Grief manifests in very strange ways. And you never know when it’s going to hit.
It’s been an emotional rollercoaster of a month for me.
I’ve been working very hard on our pancreatic cancer awareness initiative #PurpleOurWorld and that always stirs up some feelings. I spoke to a lot of my mum’s students in the week leading up to World Pancreatic Cancer Day and it was a very difficult presentation to give. These were students who have been impacted heavily by my mum, she cared for them, educated them; for the eight hours that they were at school, she treated them as her own. The outpouring of love the school demonstrated was exceptional. Her ex-students went to great lengths to honour her memory, as did the staff she worked with.
Last week, I learnt something new. That for the rest of my life, grief can creep up on you, no matter what day or time. Something as small as the realisation that you won’t have access to a car for a weekend, while hours away from home, can send you into a tailspin.
Halfway through my panic attack, as I slowly understood why the tears were falling, I realised that no matter how old I get, there will always be a first time that I experience something that mum will miss. There will always be something that will make you remember, that will made you sad. Something you had no idea would affect you. There will always be some sort of reminder. And you never know how it is going to hit you. It could be the scorching heat that suddenly makes you anxious – all because she loved to swim. The shortness of breath could start just because you hear a song on the radio. Every time I hear Moondance on the radio, a flurry of emotions follows. It can all go downhill very rapidly, because you visit a place you last visited with her.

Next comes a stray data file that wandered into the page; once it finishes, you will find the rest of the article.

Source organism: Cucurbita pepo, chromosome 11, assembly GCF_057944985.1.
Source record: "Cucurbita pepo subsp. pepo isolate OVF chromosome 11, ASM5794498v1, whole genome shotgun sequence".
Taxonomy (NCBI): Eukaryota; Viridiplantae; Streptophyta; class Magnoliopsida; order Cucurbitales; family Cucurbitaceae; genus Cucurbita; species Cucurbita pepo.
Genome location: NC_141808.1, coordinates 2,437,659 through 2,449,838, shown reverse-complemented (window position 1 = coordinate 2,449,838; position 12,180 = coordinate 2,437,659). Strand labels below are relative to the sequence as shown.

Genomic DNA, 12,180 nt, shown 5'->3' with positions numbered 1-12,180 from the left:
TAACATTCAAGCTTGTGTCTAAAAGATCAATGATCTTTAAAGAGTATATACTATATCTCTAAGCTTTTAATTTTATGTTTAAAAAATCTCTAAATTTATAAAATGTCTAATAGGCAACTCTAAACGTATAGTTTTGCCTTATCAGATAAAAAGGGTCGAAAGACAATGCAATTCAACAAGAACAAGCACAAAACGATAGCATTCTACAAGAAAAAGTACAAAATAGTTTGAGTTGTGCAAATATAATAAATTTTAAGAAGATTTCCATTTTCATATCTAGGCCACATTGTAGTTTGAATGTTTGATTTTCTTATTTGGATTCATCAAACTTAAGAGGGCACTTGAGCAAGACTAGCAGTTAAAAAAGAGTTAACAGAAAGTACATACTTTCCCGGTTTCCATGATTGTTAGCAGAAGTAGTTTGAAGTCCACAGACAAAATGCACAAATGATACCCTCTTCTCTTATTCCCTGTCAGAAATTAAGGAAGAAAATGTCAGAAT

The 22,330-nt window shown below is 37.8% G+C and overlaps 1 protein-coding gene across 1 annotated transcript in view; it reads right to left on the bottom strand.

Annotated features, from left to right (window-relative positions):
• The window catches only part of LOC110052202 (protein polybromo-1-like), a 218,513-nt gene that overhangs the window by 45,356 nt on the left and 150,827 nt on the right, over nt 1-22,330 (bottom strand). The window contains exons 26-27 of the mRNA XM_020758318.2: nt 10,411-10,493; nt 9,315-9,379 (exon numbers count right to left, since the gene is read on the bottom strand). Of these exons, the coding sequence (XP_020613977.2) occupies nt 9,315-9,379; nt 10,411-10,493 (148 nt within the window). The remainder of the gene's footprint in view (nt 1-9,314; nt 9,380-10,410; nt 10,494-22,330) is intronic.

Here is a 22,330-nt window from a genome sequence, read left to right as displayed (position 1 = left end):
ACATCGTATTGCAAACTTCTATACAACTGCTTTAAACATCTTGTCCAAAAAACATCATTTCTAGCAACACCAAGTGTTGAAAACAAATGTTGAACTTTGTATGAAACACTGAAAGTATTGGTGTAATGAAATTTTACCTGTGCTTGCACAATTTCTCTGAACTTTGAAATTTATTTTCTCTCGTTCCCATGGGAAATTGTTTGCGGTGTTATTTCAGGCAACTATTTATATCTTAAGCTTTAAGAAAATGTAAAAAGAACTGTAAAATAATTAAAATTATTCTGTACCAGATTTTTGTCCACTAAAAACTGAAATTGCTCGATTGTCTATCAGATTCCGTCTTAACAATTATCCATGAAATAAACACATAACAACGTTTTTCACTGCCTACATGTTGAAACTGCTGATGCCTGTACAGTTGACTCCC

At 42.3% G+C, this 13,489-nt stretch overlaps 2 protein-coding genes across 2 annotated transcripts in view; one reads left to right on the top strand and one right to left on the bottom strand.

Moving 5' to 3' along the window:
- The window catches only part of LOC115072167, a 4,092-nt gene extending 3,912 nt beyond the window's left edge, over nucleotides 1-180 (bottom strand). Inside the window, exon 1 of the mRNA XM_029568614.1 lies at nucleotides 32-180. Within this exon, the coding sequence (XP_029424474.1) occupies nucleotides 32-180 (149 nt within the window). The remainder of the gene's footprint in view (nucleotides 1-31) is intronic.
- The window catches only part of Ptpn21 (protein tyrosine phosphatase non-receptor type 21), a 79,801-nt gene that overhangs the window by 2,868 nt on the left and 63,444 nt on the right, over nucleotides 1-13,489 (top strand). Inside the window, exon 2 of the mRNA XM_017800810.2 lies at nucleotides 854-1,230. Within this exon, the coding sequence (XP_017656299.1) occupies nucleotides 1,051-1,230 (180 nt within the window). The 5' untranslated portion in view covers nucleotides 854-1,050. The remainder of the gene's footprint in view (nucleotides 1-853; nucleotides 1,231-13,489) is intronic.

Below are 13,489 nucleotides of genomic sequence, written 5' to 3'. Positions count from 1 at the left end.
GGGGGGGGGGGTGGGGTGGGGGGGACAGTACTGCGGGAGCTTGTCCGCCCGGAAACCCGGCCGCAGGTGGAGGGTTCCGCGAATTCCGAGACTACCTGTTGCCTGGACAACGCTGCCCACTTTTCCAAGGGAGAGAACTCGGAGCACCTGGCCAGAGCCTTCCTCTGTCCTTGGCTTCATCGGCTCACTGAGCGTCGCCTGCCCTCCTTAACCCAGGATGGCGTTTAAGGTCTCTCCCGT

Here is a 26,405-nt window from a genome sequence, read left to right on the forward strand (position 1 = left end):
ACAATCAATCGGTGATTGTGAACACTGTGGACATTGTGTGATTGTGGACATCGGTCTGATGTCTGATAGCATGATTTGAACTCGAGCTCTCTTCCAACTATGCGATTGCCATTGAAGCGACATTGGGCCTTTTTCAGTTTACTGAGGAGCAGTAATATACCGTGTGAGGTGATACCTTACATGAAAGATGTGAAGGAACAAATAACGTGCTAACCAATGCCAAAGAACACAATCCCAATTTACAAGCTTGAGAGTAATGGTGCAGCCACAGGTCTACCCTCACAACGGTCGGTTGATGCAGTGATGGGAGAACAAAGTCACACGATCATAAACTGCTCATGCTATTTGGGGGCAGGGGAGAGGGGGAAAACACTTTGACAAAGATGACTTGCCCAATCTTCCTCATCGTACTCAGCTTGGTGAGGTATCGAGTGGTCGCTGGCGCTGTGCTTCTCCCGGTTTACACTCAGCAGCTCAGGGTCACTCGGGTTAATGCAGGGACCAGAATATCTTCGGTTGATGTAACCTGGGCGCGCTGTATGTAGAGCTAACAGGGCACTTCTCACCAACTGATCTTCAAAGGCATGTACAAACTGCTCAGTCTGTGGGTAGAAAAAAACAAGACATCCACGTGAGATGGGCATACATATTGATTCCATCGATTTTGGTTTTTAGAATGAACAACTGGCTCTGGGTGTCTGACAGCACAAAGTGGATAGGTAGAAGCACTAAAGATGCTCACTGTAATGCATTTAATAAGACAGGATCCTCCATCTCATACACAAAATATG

The day before mum’s birthday, I was watching our favourite show, Gilmore Girls (side note: why I’ve chosen to start re-watching every episode of a show dedicated to a mother-daughter duo, and a show my mum and I adored, is beyond me). I was already starting to tear up at random things, knowing the next day was going to be exceptionally hard and sad. And without so much of a warning, Thank Heavens For Little Girls blasts out through my television speakers. When I was little, my mum would sing this to me. Until she passed away, the song served as my ringtone whenever she was on the other end of the phone. The tears welled. Yet at the same time, a smile formed on my lips. Ever so slight, but it was there. I didn’t actually know what I was feeling but in hindsight, I guess it was a mixture of incredible sadness that I’ll never hear her off-tune voice sing out to me (never thought I’d say that), and a tinge of joy.
Because, when you lose someone, I think the scariest thing of all is to forget.
I’m petrified I’ll forget her voice, forget her touch, forget her smell. I’m so scared that I’ll forget the little things we used to share.
I think even though it may hit me at the most random times, without me even suspecting it, for me, the tears and heartache are a blessing in disguise. When I cry, and hopefully my tears will continue to be accompanied by the sliver of a smile, it’s only because I’m remembering her.
I don’t know why I worry though, my mum truly is unforgettable.